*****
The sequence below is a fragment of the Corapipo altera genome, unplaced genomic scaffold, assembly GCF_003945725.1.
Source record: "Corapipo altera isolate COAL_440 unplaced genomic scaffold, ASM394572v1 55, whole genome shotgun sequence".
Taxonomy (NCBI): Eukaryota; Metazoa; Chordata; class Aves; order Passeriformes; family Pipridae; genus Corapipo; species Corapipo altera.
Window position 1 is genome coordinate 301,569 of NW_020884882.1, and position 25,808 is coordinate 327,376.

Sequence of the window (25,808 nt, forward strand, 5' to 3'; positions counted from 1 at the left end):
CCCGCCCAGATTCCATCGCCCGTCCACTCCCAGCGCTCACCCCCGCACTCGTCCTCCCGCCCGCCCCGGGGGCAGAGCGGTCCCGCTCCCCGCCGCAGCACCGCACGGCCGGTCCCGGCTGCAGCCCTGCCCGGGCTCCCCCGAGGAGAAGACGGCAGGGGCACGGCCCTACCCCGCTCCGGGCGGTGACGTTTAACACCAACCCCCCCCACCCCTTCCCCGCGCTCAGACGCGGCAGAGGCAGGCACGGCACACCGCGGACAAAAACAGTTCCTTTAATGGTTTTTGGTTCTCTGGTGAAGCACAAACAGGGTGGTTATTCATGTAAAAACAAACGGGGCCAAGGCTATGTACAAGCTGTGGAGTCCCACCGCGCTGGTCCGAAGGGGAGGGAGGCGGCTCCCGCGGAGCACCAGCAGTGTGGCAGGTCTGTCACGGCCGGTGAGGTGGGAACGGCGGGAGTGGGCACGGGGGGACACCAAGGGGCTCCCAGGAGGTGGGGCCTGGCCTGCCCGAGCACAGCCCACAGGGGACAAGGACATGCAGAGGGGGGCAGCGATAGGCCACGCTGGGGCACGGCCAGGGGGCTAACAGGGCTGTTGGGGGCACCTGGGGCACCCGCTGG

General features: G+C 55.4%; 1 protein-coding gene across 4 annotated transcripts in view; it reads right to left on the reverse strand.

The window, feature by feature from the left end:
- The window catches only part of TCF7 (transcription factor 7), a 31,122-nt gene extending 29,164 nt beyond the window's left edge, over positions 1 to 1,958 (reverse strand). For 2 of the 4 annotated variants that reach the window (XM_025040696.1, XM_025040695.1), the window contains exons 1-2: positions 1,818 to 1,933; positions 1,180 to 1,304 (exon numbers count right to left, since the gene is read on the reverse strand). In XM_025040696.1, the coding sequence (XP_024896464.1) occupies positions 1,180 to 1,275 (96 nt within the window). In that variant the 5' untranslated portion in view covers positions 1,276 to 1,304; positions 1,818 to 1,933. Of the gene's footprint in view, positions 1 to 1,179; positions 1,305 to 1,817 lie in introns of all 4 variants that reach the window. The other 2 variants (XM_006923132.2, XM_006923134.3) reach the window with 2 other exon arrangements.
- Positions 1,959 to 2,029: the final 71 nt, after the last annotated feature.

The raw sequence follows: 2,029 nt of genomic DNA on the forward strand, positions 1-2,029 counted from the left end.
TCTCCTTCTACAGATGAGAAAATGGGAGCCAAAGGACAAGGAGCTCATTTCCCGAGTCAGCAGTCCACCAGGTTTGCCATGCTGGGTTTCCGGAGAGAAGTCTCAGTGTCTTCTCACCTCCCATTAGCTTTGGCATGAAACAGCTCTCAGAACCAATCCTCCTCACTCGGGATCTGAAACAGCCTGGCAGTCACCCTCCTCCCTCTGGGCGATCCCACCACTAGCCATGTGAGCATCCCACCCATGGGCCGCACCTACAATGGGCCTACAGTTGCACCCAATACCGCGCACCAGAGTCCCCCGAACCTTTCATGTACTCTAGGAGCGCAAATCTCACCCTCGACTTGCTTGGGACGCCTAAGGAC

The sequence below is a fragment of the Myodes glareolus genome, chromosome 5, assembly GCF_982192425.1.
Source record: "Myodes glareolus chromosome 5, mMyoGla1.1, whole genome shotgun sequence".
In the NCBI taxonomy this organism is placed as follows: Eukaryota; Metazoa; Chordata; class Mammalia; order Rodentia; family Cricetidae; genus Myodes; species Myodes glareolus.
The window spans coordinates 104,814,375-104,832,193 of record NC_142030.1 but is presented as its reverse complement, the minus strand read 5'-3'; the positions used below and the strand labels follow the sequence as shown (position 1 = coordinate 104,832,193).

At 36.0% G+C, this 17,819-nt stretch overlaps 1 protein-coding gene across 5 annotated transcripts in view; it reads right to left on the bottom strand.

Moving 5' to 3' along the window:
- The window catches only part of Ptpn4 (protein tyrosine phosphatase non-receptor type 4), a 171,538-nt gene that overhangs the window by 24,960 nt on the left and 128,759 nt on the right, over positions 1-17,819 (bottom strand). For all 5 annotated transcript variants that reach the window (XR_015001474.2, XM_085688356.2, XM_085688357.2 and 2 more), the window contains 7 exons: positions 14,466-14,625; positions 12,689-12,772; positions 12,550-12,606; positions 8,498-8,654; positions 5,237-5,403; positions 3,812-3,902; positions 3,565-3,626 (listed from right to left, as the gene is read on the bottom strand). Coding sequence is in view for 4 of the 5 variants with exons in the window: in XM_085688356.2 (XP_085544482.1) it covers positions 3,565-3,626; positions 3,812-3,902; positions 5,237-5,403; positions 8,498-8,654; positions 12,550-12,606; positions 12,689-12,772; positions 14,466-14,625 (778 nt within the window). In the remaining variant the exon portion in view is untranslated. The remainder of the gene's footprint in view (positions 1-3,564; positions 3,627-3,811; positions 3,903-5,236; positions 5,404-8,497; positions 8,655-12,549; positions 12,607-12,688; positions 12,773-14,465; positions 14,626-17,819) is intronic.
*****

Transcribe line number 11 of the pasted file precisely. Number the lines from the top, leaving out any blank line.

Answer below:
The raw sequence follows: 2,029 nt of genomic DNA on the forward strand, positions 1-2,029 counted from the left end.